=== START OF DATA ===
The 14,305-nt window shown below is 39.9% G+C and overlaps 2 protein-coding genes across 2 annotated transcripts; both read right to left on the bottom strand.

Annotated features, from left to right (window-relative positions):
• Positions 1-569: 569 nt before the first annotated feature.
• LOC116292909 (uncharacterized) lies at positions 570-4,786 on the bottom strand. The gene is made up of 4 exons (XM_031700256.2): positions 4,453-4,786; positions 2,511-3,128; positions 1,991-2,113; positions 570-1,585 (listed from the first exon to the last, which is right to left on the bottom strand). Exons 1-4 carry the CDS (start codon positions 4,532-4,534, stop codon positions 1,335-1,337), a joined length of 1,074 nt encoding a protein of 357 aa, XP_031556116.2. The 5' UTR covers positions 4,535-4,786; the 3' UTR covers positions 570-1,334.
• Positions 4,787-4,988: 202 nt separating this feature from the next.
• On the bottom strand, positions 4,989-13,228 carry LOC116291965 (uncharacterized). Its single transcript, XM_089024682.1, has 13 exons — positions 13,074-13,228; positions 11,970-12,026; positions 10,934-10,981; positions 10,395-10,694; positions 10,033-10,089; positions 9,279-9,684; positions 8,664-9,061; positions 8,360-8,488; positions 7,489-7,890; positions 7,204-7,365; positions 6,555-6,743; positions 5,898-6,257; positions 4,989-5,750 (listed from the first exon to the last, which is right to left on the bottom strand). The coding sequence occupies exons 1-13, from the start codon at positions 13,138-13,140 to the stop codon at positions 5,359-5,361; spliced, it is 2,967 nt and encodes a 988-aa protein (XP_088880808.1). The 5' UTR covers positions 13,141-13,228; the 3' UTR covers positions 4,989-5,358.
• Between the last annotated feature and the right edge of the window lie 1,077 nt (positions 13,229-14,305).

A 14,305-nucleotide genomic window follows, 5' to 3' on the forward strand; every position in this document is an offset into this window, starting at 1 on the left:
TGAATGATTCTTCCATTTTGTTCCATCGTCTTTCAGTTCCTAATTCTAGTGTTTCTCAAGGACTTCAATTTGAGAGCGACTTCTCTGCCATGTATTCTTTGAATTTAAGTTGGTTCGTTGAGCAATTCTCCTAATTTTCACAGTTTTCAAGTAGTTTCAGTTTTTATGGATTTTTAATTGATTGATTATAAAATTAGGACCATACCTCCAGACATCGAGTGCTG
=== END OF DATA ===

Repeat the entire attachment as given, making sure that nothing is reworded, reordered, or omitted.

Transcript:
The 14,305-nt window shown below is 39.9% G+C and overlaps 2 protein-coding genes across 2 annotated transcripts; both read right to left on the bottom strand.

Annotated features, from left to right (window-relative positions):
• Positions 1-569: 569 nt before the first annotated feature.
• LOC116292909 (uncharacterized) lies at positions 570-4,786 on the bottom strand. The gene is made up of 4 exons (XM_031700256.2): positions 4,453-4,786; positions 2,511-3,128; positions 1,991-2,113; positions 570-1,585 (listed from the first exon to the last, which is right to left on the bottom strand). Exons 1-4 carry the CDS (start codon positions 4,532-4,534, stop codon positions 1,335-1,337), a joined length of 1,074 nt encoding a protein of 357 aa, XP_031556116.2. The 5' UTR covers positions 4,535-4,786; the 3' UTR covers positions 570-1,334.
• Positions 4,787-4,988: 202 nt separating this feature from the next.
• On the bottom strand, positions 4,989-13,228 carry LOC116291965 (uncharacterized). Its single transcript, XM_089024682.1, has 13 exons — positions 13,074-13,228; positions 11,970-12,026; positions 10,934-10,981; positions 10,395-10,694; positions 10,033-10,089; positions 9,279-9,684; positions 8,664-9,061; positions 8,360-8,488; positions 7,489-7,890; positions 7,204-7,365; positions 6,555-6,743; positions 5,898-6,257; positions 4,989-5,750 (listed from the first exon to the last, which is right to left on the bottom strand). The coding sequence occupies exons 1-13, from the start codon at positions 13,138-13,140 to the stop codon at positions 5,359-5,361; spliced, it is 2,967 nt and encodes a 988-aa protein (XP_088880808.1). The 5' UTR covers positions 13,141-13,228; the 3' UTR covers positions 4,989-5,358.
• Between the last annotated feature and the right edge of the window lie 1,077 nt (positions 13,229-14,305).

A 14,305-nucleotide genomic window follows, 5' to 3' on the forward strand; every position in this document is an offset into this window, starting at 1 on the left:
TGAATGATTCTTCCATTTTGTTCCATCGTCTTTCAGTTCCTAATTCTAGTGTTTCTCAAGGACTTCAATTTGAGAGCGACTTCTCTGCCATGTATTCTTTGAATTTAAGTTGGTTCGTTGAGCAATTCTCCTAATTTTCACAGTTTTCAAGTAGTTTCAGTTTTTATGGATTTTTAATTGATTGATTATAAAATTAGGACCATACCTCCAGACATCGAGTGCTG